9. What’s your opinion on this suit controversy? Honestly, I just think it’s become a bigger animal than it really is. And it’s irritating to the swimmers at how distracting it is. When you break a world record, and people are like, “Well what suit were you wearing?” They’re not asking how your training been going or how’d you feel about your race; it’s the first thing on people’s minds. It’s a little irritating and it’ll hopefully disappear by next year.
10. Are you still sponsored by Speedo? Are you looking to get a new, maybe more-advanced suit? My deal with Speedo’s up at the end of this year, but honestly I’ve worn Speedo all my life, since I started competitively swimming 20 years ago. I’ll probably still stick with Speedo.
11. What do you think of Michael Phelps swimming new events now? I think it’s good for him to challenge himself, and it’ll be good for the relays for him to focus on sprint events.
12. Are you thinking about London and the 2012 Olympics yet? I don’t think about them seriously yet, but that’s obviously the ultimate goal.
13. What is the best advice a coach has ever given you? My college coach [Cal's Teri McKeever] said that it’s all about the journey, rather than the goal. You just have to enjoy the journey and realize that it’s a learning experience.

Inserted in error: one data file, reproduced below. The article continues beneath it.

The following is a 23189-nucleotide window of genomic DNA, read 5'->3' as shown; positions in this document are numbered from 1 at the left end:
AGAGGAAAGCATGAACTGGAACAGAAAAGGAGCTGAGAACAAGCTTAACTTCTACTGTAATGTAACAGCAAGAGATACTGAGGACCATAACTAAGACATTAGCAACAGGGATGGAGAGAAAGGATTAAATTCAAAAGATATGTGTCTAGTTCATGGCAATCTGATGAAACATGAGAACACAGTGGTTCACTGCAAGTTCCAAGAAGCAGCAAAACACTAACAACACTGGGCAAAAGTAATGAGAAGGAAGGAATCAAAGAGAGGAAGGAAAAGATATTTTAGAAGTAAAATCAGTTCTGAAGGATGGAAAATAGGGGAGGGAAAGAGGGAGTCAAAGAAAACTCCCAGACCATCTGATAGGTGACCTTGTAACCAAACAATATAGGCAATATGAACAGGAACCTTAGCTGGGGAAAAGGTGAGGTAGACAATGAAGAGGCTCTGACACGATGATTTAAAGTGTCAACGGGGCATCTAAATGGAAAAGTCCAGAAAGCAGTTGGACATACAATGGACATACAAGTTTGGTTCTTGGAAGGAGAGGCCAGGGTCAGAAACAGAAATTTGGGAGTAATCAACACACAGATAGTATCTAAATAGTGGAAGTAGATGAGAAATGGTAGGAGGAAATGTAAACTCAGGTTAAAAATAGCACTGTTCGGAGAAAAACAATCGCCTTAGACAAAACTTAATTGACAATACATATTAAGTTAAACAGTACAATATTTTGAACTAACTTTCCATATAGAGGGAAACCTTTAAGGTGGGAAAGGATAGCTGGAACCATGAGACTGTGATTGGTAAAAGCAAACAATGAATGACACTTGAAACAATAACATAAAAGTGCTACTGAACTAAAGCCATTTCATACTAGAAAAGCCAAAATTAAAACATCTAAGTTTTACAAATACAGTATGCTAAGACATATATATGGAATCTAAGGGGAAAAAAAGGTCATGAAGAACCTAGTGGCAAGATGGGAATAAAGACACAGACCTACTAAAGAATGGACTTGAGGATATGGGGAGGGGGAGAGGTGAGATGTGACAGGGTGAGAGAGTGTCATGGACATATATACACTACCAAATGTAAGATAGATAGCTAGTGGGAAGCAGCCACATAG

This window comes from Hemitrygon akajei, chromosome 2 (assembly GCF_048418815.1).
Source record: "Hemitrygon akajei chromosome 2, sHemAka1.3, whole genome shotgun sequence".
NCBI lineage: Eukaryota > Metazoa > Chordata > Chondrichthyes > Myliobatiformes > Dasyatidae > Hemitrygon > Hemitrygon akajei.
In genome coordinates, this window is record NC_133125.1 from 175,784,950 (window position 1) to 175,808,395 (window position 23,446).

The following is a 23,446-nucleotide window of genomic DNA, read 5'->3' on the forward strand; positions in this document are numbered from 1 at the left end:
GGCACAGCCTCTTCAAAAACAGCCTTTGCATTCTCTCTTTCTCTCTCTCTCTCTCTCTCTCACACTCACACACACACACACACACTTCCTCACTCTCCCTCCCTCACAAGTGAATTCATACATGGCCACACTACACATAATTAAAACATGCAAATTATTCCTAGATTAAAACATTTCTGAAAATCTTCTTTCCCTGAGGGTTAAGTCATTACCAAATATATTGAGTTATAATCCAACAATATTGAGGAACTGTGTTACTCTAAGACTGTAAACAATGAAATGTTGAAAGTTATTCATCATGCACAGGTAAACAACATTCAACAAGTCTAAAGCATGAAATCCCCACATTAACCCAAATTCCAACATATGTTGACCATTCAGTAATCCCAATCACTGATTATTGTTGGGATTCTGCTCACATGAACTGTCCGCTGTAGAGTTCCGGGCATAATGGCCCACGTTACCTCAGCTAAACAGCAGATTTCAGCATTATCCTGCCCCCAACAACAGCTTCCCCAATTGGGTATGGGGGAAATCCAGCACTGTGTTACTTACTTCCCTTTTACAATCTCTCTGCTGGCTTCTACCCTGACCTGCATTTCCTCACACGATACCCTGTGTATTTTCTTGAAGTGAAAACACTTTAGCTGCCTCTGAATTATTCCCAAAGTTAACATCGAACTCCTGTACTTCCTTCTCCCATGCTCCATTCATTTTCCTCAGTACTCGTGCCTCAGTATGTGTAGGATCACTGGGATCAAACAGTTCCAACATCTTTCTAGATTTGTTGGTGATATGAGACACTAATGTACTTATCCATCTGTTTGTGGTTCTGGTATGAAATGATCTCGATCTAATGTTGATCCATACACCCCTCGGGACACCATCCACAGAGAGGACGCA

14. Do you like to hang out at the pool? Or do you prefer other summer activities? I love the ocean. I love hanging out at the beach. I like to go surfing, body surfing, play around with friends, things like that. Honestly, I don’t know what to do with myself when I’m at the pool, at all.
15. Any pre-meet rituals? I always bring my pillow with me to meets to make sure that I’m comfortable, and if we’re somewhere outside of the country, I always bring my French press and my coffee with me, to make sure I have good coffee.
16. What is the worst part of swimming? In northern California we always swim outside, and swimming in the cold rain in the winter is a little tough.
17. The best? I like being in really good shape, I like traveling all around the world, I like being in the water, and I like being a really good swimmer whether I’m in the water or in the ocean. It’s just a sport I’m good at.
18. Have you missed swimming? I miss being in really good shape and training hard but I needed a break from everything that goes into competition. It’s not just physical, it’s emotional, mental.
19. What will you do after you hang up your suit for good? I don’t know. Fortunately, a lot of doors have been opened up to me because of my Olympic success. I’ve done some broadcasting for MSNBC for the Winter Olympics, so I’m hoping to do that again next year.
20. If you could race anyone in the world, who would it be? Someone bad at swimming. I’ll pick Mike Tyson. He’s so big and strong, he’d probably sink like a rock.
Tags: Michael Phelps